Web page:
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Kit Perriman

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September 24, 2018

Feral

A wild woman born

has many flagons of magic

(and still other dungeons

remain in cobweb clasps)

Warrior

She can drop her spells as stepping stones to glamor

turning each lock behind

in the black labyrinth.

 



September 21, 2018

What’s Your Poison? Cyanide!

Did you know:

  • Cyanide is found naturally in apple seeds.

apple

  • It also occurs in almonds, apricot kernels, lima beans, orange pips, cassava roots (tapioca), and bamboo shoots.
  • These seeds contain a toxic compound called amygdalin that degrades into hydrogen cyanide (HCN).
  • The form of cyanide found in cassava becomes harmless if the root is dried, smoked, or baked.
  • Cyanide is also found in cigarette smoke.  It can be chemically released from burning man-made products and  plastics in industrial fires.
  • It smells of bitter almonds, though not everyone can detect an odor.  Some people get bright-red faces.
  • Other signs of poisoning include dizziness, headaches, sickness, rapid body functioning, weakness, convulsions, unconsciousness, and lung failure.  Cyanide stops the body from absorbing oxygen.  Death comes from asphyxiation.
  • Long-tern exposure to small amounts leads to weakness, paralysis, miscarriages, liver, and kidney damage.
  • There is no natural antidote, but immediate hospitalization and medical intervention can prevent death in some cases.
  • Cyanide (Zyklon B) was used in the German gas chambers at Auschwitz, and for many judicial executions in USA gas chambers.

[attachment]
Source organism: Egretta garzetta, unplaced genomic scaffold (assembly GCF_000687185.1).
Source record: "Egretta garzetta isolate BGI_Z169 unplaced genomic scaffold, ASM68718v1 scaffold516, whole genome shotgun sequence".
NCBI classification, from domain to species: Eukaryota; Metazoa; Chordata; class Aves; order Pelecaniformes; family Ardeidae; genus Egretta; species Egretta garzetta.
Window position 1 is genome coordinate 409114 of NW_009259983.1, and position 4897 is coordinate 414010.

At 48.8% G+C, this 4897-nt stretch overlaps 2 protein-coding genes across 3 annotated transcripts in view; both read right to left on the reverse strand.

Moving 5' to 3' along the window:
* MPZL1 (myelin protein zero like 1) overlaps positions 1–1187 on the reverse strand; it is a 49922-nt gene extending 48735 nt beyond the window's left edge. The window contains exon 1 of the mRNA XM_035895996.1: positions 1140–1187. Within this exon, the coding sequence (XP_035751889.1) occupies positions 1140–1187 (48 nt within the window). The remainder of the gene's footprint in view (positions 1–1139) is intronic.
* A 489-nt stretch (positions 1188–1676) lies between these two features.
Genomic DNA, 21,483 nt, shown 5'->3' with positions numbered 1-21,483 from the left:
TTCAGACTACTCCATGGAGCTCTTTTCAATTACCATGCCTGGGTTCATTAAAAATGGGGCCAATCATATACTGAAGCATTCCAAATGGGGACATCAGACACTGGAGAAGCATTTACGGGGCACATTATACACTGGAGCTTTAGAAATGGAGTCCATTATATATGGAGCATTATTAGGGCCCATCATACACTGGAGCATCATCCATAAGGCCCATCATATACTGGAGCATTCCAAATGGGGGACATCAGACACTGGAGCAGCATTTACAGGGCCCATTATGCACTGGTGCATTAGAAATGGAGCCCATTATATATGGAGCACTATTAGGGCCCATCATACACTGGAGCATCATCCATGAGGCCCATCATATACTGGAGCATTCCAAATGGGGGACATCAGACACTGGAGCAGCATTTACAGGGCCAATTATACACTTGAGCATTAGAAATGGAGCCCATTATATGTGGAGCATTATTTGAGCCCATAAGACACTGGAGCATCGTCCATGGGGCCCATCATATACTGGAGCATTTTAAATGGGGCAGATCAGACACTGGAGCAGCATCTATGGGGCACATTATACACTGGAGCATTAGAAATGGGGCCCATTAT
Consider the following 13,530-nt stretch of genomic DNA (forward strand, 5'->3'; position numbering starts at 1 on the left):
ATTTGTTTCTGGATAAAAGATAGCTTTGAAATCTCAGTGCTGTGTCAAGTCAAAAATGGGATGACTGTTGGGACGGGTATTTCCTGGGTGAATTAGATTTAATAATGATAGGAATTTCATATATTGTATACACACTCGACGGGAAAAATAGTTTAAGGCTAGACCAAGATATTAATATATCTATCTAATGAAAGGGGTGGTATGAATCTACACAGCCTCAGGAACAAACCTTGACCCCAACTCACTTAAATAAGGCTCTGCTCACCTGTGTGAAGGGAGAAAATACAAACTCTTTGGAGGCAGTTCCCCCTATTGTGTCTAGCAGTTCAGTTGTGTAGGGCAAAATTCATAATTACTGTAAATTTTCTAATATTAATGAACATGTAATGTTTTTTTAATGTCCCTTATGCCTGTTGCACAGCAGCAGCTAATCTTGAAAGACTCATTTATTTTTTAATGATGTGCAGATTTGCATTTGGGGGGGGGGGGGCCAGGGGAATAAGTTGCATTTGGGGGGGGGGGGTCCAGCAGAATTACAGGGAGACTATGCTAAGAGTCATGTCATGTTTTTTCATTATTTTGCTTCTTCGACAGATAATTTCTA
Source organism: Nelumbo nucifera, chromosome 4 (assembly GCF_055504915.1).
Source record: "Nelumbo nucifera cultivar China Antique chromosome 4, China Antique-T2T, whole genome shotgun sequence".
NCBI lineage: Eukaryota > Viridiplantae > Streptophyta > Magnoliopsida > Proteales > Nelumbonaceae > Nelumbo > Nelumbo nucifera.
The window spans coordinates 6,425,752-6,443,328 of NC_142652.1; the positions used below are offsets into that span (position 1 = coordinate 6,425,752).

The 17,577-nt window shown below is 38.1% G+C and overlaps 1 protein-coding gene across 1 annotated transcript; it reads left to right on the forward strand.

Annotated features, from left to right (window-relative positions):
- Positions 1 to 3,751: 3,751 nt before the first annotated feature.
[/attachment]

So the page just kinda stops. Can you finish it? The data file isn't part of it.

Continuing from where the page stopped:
• It is available in a quick-acting pill form for instant suicide.  Soldiers in high-risk-of-capture situations were sometimes issued with cyanide pills.
  • But don’t worry if you accidentally swallow some apple or orange pips.  They have a hard protective coat that passes through the human body intact so that any harmful chemicals are not absorbed!

Sources

CDC, “Facts About Cyanide” at http://www.bt.cdc.gov/agent/cyanide/basics/facts.asp

Snopes.com, “Apple Seeds and Cyanide” at http://www.snopes.com/food/warnings/apples.asp

Stuart, Malcolm. The Encyclopedia of Herbs and Herbalism (London: Black Cat, 1987)

Wikipedia, “Cyanide Poisoning” at https://en.wikipedia.org/wiki/Cyanide_poisoning



September 20, 2018

Olde English Gingerbread

gingerbread This traditional recipe has been a great favorite since medieval times!

Ingredients

1lb honey

1lb fine white dried breadcrumbs

2 teaspoons ground ginger

1 teaspoon ground cinnamon

1 teaspoon ground nutmeg

1/2 teaspoon finely ground pepper

pinch of salt

butter for greasing pan

Method

  1. Lightly grease a 1″ thick shallow baking pan.
  2. Boil the honey over a medium heat and skim off the scum.
  3. Lower the heat and add the spices.
  4. Slowly add the breadcrumbs and stir well until you have an evenly-coated thick mixture.
  5. Turn the gingerbread mix into the pan.  Spread evenly. Push well into the corners.  Leave to cool.
  6. Turn out onto parchment paper and tap the base to release from the pan.
  7. Turn the gingerbread face up and cut into squares.
  8. Place a small clove in each piece.
  9. Decorate the plate with clean, dry leaves – or candy shapes.
  10. The cooled mixture can be molded like marzipan for special events!


September 18, 2018

What’s Your Poison? Mushrooms!

Did you know:

  • Mushroom poisoning is called mycetism.
  • About 100 types of fungi are toxic to humans.
  • Most deaths occur from eating the Death Cap (Amanita phalloides):

Death Cap Death Caps

  • Death Caps are a sticky pale yellow or olive green color, and their caps measure 3-6 inches.
  • They are easily peeled and often mistaken for edible varieties like the Button or Caesar mushrooms.
  • Found during the Fall, this fungus grows in woods near the bases of trees.  It likes hardwoods, preferably oaks and pines.
  • Death Caps are pretty and taste pleasant.  The effects of poisoning do not appear until 2-3 days after ingestion.  Death occurs 6 – 16 days later.
  • Toxicity is not reduced by cooking, baking, drying or freezing.
  • Poisoning produces diarrhea, vomiting, delirium, seizures, coma, and eventually results in fatal organ failure.